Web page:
row2k Features
On the Topic of 'Boat Check'
February 3, 2021
Dr. Valery Kleshnev,

Dr. Valery Kleshnev, a sports scientist and data expert who won a silver medal in the men's quad in 1980, runs BioRow, a research & development and consulting company company based in the UK. In addition to his work with rowing data, Dr. Kleshnev consults with national teams, universities, clubs, and individuals looking to improve performance through the use of rowing biomechanics and help rowers to row faster and more effectively. Learn more about the products and services, webinars, books, and more offered by Dr. Kleshnev at

The "check" on a boat at catch is still mentioned as an indicator of rowing technique (e.g., Rowing&Regatta #93 p.60), though advantages of the deeper negative peak of the boat acceleration were proved a number of times (RBN 2012/11, 2016/01). Again, this case study illustrates the positive effect of a more significant "boat check". Two single scullers performed a step-test with the BioRow system, the fastest samples were analysed, both at the stroke rate 37.9 min-1.

Sculler 1 (1.83m height, 80kg weight) performed the "catch through the stretcher" (Fig.1, a) with a negative Catch Factor CF=-14ms (RBN 2015/09), but had a "slide shooting" problem with the Rowing Style Factor RSF=108%. Sculler 2 (1.93m, 86kg) used a "catch through the handle" approach (Fig.1, b) with positive CF=+8ms and RSF=68% - indicating an early "opening of the trunk".

(This link offers additional explanation of the 'catch through the stretcher' technique.)

As a result (Fig.1, c), sculler 1 had a much deeper negative peak of the boat acceleration at the catch (1): the evaluation of its value from the trend (RBN 2016/01) was -1.9SD, whereas it was +0.5 SD for sculler 2. The first peak (2) was significantly higher in sculler 1 (+2.2 SD) than in sculler 2 (-0.4 SD).

Sculler 1 had a lower boat velocity after the catch (3), however it was higher before the catch (4), which means he had a higher variation of boat velocity (13.5%) compared to sculler 2 (12.4%). This created a 0.26% higher loss of boat speed for sculler 1 (0.95s slower over a 2km race). The elimination of the extra speed losses due to "the boat check" at the catch was traditionally considered as the most important target of efficient rowing technique, but in fact the losses are very small, less than 1 s over a 2 km race.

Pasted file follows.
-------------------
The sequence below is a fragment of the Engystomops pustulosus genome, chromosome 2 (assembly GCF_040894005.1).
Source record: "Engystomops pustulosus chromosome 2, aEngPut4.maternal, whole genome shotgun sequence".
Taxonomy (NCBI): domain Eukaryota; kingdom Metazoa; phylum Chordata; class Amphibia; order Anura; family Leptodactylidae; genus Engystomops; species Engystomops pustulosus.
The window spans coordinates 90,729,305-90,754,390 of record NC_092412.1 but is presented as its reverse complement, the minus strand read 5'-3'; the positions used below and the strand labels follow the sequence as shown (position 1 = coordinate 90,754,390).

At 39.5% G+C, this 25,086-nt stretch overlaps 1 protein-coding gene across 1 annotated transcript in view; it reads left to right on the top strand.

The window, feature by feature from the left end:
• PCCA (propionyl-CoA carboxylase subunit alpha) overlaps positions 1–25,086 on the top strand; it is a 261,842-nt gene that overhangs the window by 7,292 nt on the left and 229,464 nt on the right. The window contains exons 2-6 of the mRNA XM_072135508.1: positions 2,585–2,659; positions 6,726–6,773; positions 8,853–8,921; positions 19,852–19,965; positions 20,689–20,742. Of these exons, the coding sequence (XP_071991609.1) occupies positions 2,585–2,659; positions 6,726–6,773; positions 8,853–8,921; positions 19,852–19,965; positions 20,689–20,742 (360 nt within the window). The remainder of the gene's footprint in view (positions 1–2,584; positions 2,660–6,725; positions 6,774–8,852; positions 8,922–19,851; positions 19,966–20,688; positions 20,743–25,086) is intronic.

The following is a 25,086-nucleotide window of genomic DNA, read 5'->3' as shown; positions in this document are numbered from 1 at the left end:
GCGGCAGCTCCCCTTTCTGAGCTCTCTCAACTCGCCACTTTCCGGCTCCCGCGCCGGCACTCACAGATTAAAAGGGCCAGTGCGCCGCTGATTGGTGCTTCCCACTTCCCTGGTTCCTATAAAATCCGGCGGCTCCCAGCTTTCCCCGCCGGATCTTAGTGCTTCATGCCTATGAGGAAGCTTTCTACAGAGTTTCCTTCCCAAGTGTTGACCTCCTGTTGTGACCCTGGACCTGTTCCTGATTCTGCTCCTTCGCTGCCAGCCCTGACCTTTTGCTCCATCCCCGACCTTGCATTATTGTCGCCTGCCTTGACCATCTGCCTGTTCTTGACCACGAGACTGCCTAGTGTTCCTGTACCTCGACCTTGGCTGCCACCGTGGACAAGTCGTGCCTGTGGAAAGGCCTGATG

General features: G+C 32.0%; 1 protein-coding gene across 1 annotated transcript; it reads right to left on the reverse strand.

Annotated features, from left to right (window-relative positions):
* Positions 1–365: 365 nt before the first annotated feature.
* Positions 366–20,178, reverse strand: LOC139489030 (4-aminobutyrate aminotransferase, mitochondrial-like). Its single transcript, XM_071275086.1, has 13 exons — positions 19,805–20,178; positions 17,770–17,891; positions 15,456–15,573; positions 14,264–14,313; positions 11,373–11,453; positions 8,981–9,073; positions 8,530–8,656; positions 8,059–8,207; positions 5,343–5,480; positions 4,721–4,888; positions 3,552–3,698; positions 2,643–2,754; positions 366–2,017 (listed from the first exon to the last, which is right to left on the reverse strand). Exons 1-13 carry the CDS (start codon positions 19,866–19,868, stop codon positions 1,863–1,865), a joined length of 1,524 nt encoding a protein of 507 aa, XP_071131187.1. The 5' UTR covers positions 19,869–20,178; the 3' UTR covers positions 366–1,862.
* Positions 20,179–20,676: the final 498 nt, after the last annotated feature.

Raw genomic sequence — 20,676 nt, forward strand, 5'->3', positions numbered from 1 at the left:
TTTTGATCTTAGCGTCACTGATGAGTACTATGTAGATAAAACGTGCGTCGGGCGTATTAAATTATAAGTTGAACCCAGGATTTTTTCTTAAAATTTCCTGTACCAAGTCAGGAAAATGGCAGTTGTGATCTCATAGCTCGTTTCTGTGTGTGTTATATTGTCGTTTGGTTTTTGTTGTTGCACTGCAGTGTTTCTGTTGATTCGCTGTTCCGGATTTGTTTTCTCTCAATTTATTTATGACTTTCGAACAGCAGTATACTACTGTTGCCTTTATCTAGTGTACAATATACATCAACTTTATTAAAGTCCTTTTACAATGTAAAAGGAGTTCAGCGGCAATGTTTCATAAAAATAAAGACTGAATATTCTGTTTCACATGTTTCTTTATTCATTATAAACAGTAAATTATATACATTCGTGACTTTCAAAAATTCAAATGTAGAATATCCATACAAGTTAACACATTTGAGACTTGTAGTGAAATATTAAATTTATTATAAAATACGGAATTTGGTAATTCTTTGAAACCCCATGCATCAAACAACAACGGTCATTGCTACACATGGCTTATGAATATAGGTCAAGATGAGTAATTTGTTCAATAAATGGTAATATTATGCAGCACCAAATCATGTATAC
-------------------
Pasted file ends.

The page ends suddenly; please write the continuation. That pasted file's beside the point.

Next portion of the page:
What are the advantages of a higher "boat check" technique? At the catch, the rower has to change the direction of the oar movement, and accelerate the blade to pick up the speed of the water relative to the boat; if otherwise, it would produce a negative braking force instead of propulsion. The sharp negative acceleration peak quickly decreases the boat speed, so at the catch it was 0.2m/s slower in sculler 1 (5), and at the blade entry it was 0.5 m/s slower (3). Together with using longer outboard lever (RBN 2006/09), a lower boat velocity at sharper "check" at catch makes it easier for the blade to pick up the water speed and start propulsion.

Sculler 1 changes direction of the seat movement earlier and accelerates it quicker after catch, so at the blade entry the velocity of his seat was two times faster than in sculler 2 (1.2m/s compare to 0.6m/s). The rower's centre of mass CM at catch is located between the thigh and torso, approximately at the level of the belly button, so the movement of the rower's CM is closely related to the seat movement.

Therefore, at the blade entry, sculler 1 used his faster moving mass to take the load. It was called rowing "using the rower's weight", which we named the "hammer and nail" principle: a hammer must be accelerated first, before hitting a nail (taking the load), otherwise it would require much more efforts to insert the nail into the wall.

A combination of a lower boat speed relative to the water and a faster moving CM allows sculler 1 to increase the handle force immediately after the blade entry, whereas it slightly decreases in sculler 2 (6). Sculler 1 has a much steeper force gradient: it takes him only 6deg of the oar movement to increase his force up to 70% of its peak value - two times shorter than in sculler 2 (7).

The rapidly increasing force is transferred through the oar, gate and rigger to the boat to create its high positive acceleration (the first peak), which works as a "trampoline" and helps the further acceleration of the rower's mass. As a result, the technique of sculler's 1 was much more effective, so his speed was 15s faster over 2km.

Concluding, reducing the "boat check" at catch and effective rower's weight utilisation are two opposite principles, so you can choose one or another.

©2016 Dr. Valery Kleshnev

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02/03/2021  11:21:18 AM
1 people like this
Or as Igor would have said, Quicky Quicky!

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